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"Reverse Evolution" Discovered in Seattle Fish

Anne Minard
for National Geographic News
May 20, 2008
 
When a historic cleanup helped clear the waters of a polluted lake near Seattle, a population of tiny, spiny fish called sticklebacks may have "evolved in reverse" to survive.

In the 1950s, Lake Washington, an inland lake that parallels Washington State's Pacific Coast, took on 20 million gallons (76 million liters) of phosphorous-laden sewage a day (see Washington State map).

By the 1960s it had become a 300,000-acre (121,400-hectare) cesspool.

Then an unprecedented U.S.-$140-million cleanup in the mid-1960s transformed the lake into the pristine boaters' paradise that it is today.

But the lake's recovery put at least one species in a pickle: the three-spine stickleback.

The small fish, formerly hidden in the murky depths, found itself swimming in plain view of predators like cutthroat trout.

Researchers now think the threat of predators spurred the fish into rapid evolution toward an older version of itself, evolutionarily speaking.

Today's Lake Washington sticklebacks are a throwback to their ancestors, which grew armored plates as a defense, according to Katie Peichel, a biologist at the Fred Hutchinson Cancer Research Center in Seattle.

"We call it 'reverse evolution' because the sticklebacks are reverting to an ancestral phenotype [or appearance], that of the marine sticklebacks, which originally founded the lake populations," she said.

Peichel is co-author of a new study on the sticklebacks that appears in the May 20 issue of the journal Current Biology.

Reverse Evolution

There aren't many documented examples of reverse evolution in nature, Peichel said, "but perhaps that's just because people haven't really looked."

In the case of the sticklebacks, returning to an older model made good sense.

When Washington Lake was polluted, visibility was only about 30 inches (76 centimeters).

Sticklebacks didn't need much armor to protect them, because the muck hid them from predators.

In 1968, after the cleanup was complete, the lake's transparency reached a depth of 10 feet (3 meters). Today it approaches 25 feet (7.6 meters).

Before the cleanup, only 6 percent of the fish were completely plated. Now 49 percent are fully armored, with bony plates protecting their bodies from head to tail.

Another 35 percent are partially plated, with about half of their bodies shielded.

This rapid, dramatic adaptation is an example of evolution in reverse, the study team says, because sticklebacks usually evolve toward less armor plating, not more.

Fast-Track Evolution

The speed of the adaptation is what most impressed Peichel.

"The biggest change occurred between 1968/1969 and 1976," she said. "This is really rapid!"

The sticklebacks in Lake Washington contain DNA from both saltwater species, which tend to be fully plated, and freshwater sticklebacks, which tend to be less so, she said.

"Having a lot of genetic variation in the population means that if the environment changes, there may be some gene variant that does better in that new environment, and so nature selects for it," she said.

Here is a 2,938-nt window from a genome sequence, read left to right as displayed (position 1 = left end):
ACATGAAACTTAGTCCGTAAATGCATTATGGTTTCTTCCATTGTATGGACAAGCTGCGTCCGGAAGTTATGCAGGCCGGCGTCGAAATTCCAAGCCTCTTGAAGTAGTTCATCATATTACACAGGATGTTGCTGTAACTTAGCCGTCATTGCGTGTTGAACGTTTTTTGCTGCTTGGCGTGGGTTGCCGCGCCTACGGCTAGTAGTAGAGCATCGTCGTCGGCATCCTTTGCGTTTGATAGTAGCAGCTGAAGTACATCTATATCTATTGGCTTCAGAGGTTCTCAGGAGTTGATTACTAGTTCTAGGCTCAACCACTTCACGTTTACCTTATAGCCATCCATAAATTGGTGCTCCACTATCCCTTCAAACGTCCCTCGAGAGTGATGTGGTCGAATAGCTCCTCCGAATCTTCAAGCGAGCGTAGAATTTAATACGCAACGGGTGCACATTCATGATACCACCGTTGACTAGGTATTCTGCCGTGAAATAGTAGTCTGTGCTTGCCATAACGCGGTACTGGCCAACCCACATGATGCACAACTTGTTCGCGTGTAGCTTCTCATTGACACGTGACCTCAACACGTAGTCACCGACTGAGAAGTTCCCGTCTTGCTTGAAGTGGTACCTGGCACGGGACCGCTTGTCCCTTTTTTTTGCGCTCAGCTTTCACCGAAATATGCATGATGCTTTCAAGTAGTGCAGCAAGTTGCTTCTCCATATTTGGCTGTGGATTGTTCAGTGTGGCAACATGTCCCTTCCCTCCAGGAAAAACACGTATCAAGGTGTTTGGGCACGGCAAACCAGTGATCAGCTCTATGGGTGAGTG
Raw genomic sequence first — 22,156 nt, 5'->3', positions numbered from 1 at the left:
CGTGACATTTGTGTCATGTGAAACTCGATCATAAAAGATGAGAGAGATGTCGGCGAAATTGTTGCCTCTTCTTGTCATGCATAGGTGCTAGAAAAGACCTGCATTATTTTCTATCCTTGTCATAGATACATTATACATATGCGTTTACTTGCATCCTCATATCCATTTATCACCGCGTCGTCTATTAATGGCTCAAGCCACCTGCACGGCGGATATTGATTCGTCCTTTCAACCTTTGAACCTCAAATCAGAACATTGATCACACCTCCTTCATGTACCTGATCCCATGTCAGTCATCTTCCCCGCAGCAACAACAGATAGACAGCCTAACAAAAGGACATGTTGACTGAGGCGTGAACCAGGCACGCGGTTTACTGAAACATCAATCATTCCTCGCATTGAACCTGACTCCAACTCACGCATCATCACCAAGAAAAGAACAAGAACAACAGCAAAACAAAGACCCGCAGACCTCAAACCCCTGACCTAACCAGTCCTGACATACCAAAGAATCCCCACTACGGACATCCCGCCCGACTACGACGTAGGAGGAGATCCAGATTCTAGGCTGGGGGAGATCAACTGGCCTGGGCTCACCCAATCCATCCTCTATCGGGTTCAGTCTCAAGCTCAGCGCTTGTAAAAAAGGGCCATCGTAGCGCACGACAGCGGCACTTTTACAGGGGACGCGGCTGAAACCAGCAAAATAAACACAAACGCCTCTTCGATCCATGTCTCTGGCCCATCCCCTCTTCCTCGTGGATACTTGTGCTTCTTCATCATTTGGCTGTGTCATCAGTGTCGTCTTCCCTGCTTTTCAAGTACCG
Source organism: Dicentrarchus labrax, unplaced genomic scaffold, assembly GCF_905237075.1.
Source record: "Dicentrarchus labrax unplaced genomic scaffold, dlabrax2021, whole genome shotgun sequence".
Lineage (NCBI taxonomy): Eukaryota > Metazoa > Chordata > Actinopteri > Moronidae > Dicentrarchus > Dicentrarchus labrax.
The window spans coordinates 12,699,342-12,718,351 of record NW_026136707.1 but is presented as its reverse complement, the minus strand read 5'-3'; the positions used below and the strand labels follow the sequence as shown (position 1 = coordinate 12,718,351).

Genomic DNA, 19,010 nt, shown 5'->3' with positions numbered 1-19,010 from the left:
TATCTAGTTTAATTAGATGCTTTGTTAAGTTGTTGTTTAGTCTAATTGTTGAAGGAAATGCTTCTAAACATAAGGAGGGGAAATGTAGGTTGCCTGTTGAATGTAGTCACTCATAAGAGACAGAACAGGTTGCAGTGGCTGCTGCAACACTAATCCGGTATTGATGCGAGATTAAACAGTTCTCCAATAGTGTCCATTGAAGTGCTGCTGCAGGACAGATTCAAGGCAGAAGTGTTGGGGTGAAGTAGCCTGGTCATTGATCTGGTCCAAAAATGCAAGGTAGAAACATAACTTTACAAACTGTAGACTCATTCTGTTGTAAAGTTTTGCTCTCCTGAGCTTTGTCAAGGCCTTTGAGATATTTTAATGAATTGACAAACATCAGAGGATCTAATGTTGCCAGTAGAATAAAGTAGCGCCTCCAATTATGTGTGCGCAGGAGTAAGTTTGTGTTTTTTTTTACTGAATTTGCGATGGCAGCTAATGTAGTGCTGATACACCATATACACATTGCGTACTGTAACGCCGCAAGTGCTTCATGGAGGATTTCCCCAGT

"Genetic variation increases the chance of overall survival of the species."

A similar number of generations—about 10,000—separate today's Lake Washington sticklebacks and human beings from their respective ancestors, she pointed out.

And as a species, humans have faced selection pressures that call for similar kinds of adaptation.

For example, "humans in northern latitudes have light skin, and now those people are predisposed to things like skin cancer," Peichel said.

The stickleback study does not reveal a cure for such a predisposition to cancer in humans, she said.

But humans and sticklebacks share a gene, called Eda, that is responsible for the sticklebacks' armor, she said. In humans, mutations to Eda can alter skin, teeth, and hair, she explained.

More to See

Andrew Hendry, a biologist with McGill University in Montreal, said the study is a valuable lesson in evolutionary biology.

"To my mind, it shows how humans can dramatically affect the rate and trajectory of evolution in organisms with which we interact," he said.

Michael A. Bell, an ecologist at Stony Brook University in New York, said the new paper "hangs together as a pretty good story."

The role of the Eda gene is well established, he said, and the researchers did all they could to demonstrate that the sticklebacks' quick shift was a direct result of predation.

But there's a fly in the ointment, he said.

"In western North America, there are other clear lakes with stickleback populations and predators, and they're not completely plated," he said.

"Maybe you've got it right, or maybe there's some other environmental effect that's important that you didn't measure."

For her part, Peichel sees additional opportunities for study within Lake Washington.

"We would next like to look at other traits that appear to have changed in the sticklebacks, like body size, and to investigate the genetic basis for these," she said.
 

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